The whispering drizzle froze the moment it touched the earth. The glaze thickened on the pickup, its metal and chrome mummified beneath a slick, dimpled skin. Carla sat by an opened window in her son's bedroom. Her breath clouded the moment it plumed through the screen. Mesmerizing, the night's queer colors, the darkness shimmering with a million fleeting prisms. In the woods surrounding the house another branch snapped, a gunshot-loud crack. The echo lingered, captured by the ice above and below.

Carla closed the window and settled into the chair beside her son's bed. The electricity had been out since sundown, and in the garage, the generator purred, the house's workings whittled back to the furnace's droning heartbeat. A candle burned in a glass jar atop the dresser, a fidgety, shadow-casting light. Carla brushed a finger through the flyaway strands atop her boy's head, a touch so light it barely registered. How easy to forget the angelic details of the face and hands so often blurred by the whirlwind bustle of a four-year-old's days. She dipped a washcloth into a mixing bowl and twisted out a rainstorm of cool drops. The water's surface rippled, a network of overlapping circles. She folded the cloth and tenderly laid it across her son's forehead.

Her boy uttered a protesting, incoherent syllable. He rolled over, exposing a patch of wrinkled, moist sheets. Fever. As an emergency room nurse, Carla had witnessed scores of fevers, and how she wished she could assume his affliction, his flitting between pained consciousness and warped visions, the internal heat that unhinged the glue of comprehension. Ten miles of twisting roads separated her from the hospital, and Carla knew what the night would bring to the ER - the parade of bloody gashes and splintered bones, lives forever mangled to one degree or another. If his fever reached one-hundred-four, she'd call the ambulance. Until then, she'd sit tight and see what broke first, the ice storm or the fever.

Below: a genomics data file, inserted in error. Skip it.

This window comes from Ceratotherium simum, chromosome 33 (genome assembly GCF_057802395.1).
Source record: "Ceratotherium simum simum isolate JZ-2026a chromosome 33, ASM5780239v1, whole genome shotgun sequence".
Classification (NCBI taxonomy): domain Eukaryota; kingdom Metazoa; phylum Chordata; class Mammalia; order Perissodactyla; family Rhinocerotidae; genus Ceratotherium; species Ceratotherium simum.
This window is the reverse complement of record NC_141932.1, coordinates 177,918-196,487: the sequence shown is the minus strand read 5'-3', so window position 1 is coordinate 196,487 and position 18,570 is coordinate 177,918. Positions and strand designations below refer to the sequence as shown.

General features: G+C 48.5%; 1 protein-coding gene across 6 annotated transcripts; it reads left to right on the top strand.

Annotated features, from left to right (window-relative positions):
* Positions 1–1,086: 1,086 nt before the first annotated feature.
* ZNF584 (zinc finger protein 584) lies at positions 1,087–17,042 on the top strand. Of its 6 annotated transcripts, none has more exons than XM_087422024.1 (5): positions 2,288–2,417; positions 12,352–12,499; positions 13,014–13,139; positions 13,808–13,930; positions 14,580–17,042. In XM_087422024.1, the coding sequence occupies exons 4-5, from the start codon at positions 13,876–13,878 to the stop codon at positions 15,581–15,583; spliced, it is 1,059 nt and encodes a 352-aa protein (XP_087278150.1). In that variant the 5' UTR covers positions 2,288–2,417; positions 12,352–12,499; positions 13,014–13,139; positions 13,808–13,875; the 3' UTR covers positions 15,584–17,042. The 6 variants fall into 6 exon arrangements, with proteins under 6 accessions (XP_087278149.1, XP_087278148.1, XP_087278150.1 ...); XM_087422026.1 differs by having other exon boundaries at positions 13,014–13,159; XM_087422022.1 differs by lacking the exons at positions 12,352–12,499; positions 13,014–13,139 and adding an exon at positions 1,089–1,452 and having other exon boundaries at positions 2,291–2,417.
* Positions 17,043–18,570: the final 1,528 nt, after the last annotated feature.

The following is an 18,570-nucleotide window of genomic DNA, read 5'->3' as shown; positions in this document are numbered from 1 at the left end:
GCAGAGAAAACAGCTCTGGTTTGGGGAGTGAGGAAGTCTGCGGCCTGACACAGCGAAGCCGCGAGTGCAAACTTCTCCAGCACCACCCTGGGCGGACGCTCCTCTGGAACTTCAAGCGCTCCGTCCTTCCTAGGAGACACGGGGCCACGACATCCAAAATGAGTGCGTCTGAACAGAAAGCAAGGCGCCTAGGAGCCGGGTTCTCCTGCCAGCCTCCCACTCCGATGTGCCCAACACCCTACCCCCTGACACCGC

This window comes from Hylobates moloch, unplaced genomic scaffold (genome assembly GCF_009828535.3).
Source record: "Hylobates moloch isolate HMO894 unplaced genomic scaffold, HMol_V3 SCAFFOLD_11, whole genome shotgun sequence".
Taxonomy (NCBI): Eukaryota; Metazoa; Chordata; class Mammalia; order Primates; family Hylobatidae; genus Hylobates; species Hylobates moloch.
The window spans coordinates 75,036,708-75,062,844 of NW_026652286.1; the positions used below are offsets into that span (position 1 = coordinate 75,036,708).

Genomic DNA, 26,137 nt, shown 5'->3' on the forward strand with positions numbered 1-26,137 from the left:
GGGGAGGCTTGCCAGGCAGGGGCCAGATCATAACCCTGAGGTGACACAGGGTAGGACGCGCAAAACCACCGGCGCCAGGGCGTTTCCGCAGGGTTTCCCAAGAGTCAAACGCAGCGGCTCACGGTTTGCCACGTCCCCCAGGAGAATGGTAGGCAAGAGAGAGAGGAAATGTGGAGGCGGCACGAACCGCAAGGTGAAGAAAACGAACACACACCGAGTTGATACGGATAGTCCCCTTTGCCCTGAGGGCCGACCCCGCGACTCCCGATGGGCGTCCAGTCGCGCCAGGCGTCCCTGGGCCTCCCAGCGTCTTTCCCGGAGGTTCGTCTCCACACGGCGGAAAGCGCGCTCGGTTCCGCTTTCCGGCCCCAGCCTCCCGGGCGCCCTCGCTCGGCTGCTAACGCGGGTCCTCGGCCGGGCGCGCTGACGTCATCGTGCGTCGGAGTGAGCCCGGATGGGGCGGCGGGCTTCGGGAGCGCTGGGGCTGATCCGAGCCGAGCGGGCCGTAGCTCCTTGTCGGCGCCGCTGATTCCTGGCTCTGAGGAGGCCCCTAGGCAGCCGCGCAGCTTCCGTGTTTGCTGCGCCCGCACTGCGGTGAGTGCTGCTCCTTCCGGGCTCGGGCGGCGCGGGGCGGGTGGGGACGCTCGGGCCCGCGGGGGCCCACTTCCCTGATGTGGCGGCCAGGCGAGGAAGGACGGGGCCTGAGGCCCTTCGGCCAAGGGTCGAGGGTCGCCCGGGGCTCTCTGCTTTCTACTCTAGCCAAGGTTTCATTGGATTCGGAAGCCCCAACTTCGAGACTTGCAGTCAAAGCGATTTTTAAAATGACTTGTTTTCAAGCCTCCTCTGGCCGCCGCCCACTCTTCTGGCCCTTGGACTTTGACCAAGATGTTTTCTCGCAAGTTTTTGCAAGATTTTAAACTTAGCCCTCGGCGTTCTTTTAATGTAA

Outside, another branch fell, this one close enough to rattle the windows. Carla thought of her husband, how he'd left on a night sticky-hot and thick with cricket calls, crushed by his discovery of her latest affair. Stupid, foolish, she scolded herself, her heart's delirious yearnings as much a mystery now as when she was a teenager . . . a child. She stroked her boy's flushed cheek, tasted the salty residue on her fingertips, and wondered how many nights he would spend trapped in a fever of one sort or another, his bearings undone by a fire within, a flame impossible to explain or resist.

She pulled back his T-shirt sleeve and placed a thermometer in his armpit's sweaty nook. The thermometer chirped . . . 101.5 . . . 102.2 . . . 103.1. . . . Outside, the storm continued. The trees, dreaming of summer, groaned beneath the thickening ice.

About the author:

Curtis Smith's stories and essays have appeared in over fifty literary reviews including current and upcoming issues of Hobart, Avery, Bellingham Review, The Humanist, Greensboro Review, Red Cedar Review, Turnrow, Lake Effect, and others. His work has been cited by The Best American Short Stories, The Best American Mystery Stories and The Best American Spiritual Writing. His book The Species Crown has just been released by Press 53.